What does your website reveal about your business?

Does your website suffer from one of these 8 common personality disorders?

Websites are a lot like people. They have their own particular character traits that reveal a huge amount about the people behind the organisation or business. Which one of these common personality disorders is your website revealing?

peter-the-pushy-salesman-smPeter is the guy (and isn’t it always a guy?) you meet at a party who thrusts his business card in your hand while proclaiming loudly how he’s going to make you richer, happier, healthier or more attractive. Peter just loves the sound of his own voice and lacks a single empathetic bone in his entire body.

Peter’s website has multiple pop-ups which don’t disappear unless you agree “I do not wish to be richer, happier, or live longer”. Peter feels really smart about having a website that gets a ton of visitors to give him their made-up email addresses.

wally-the-waffler-smWally is the guy who can’t communicate without using technical jargon, industry buzzwords or acronyms. Wally lacks any desire to understand what matters most to his customers or what language they might use to describe their problems.

Wally’s landing pages consist of 10,000 words of unbroken paragraphs in 8-point font. Wally worries that using plain-English language to describe his products or services, might make his customers might realise that he doesn’t actually understand them himself.

judy-the-obscure-smJudy is a woman of mystery; a real closed book. While her outward appearance is initially appealing, you will never be able to make a real connection because Judy is giving nothing away.

Judy’s website makes it impossible for you to find out the information you actually need to do business with her. She won’t reveal her service pricing or her product delivery charges until you have completed the checkout process. The only way to contact Judy is via an anonymous enquiry form.  

sherlock-the-searcher-smSherlock is a guy who constantly repeats himself. Ask him about “cheap flights” and he will just spit out a long list of related phrases such as “affordable travel” or “budget vacations”.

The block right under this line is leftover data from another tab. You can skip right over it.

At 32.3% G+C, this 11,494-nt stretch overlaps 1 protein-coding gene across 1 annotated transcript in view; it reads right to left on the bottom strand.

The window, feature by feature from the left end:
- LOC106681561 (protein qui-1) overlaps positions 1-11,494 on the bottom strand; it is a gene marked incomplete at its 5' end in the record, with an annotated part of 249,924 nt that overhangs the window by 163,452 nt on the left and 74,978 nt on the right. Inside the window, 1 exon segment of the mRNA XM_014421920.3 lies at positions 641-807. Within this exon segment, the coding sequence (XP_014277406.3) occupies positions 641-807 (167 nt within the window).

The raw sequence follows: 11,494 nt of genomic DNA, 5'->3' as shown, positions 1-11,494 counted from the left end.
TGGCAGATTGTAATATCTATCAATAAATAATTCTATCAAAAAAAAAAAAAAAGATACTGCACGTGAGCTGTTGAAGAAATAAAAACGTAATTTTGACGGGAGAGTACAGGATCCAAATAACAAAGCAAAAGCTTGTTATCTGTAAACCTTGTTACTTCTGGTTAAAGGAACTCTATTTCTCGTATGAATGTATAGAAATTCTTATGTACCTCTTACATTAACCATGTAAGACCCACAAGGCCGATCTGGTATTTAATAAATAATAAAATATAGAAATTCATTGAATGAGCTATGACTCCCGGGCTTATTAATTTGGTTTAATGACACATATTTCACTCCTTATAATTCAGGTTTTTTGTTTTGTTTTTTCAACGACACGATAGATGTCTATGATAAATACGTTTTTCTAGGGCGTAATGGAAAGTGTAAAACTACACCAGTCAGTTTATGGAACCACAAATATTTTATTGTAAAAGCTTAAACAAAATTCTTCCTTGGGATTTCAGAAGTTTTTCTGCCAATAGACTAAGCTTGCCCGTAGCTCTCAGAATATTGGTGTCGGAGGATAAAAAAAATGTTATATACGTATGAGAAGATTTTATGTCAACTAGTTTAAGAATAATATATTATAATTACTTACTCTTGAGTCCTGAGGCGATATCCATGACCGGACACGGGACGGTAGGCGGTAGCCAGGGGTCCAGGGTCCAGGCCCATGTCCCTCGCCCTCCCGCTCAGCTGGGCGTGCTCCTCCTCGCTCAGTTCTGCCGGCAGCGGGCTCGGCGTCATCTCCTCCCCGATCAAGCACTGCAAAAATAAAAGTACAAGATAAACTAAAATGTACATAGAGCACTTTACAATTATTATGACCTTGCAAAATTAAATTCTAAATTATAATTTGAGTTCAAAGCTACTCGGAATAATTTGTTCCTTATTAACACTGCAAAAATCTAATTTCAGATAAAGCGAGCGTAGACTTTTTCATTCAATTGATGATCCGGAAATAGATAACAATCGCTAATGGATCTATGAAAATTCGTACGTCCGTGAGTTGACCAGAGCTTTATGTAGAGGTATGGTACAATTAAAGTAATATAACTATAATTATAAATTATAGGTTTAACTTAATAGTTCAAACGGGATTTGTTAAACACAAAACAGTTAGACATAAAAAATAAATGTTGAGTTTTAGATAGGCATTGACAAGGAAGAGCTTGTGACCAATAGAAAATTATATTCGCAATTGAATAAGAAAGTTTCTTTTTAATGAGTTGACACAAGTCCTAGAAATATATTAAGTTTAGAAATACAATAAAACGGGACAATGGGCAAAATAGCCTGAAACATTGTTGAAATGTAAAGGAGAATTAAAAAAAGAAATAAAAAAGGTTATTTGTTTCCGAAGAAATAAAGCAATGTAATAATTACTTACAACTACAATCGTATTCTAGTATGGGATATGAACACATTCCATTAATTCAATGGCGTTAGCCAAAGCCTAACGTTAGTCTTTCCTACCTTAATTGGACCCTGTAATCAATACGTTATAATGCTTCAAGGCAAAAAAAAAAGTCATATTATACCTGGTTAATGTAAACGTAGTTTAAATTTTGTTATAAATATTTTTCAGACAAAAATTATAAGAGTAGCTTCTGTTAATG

Sherlock is so focused on making his website look relevant to search engines that he has forgotten how to communicate with real human beings.

barry-the-bum-smBarry doesn’t care much about personal appearances.  He is unshaven and dresses as though he has been sleeping on the streets.

Barry designed and built his website using Microsoft FrontPage in 1998 and sees no reason at all to update it. The colours are uncoordinated and the font is in flashing Comic Sans wrapped around an animated welcome screen. Barry doesn’t realise that customers will form their opinion of his business on the basis of his website.

sammy-the-senior-citizen-smSammy sure likes to take his time. He drives around in his 1953 Austin A30, never going above 15mph, and uses a Zimmer frame to walk.

Sammy’s website takes 12 seconds to load, displays uncompressed images on the home page and reminds you of the good old days of dial-up modems. Mobile-friendly?  Sure, if you are using a Nokia 6210!

Sammy hasn’t realised that his customers live in the 21st Century and will have browsed, added to basket and checked out of his competitor’s website long before his logo has even loaded on the home page.

bob-the-boaster-smBob loves to tell you about his Caribbean villa and his Bentley GT convertible while he flashes his gold Rolex watch in your face. The truth is that Bob lives in a one-bed council flat in Elephant & Castle. He works from a laptop in the front room while watching repeats of Judge Judy.

Bob’s website uses the word “we” when it should say “I”, displays a bogus mailing address that he bought online. Bob writes all of his own testimonials and bought 10,000 fake Twitter followers from Fiverr.com.

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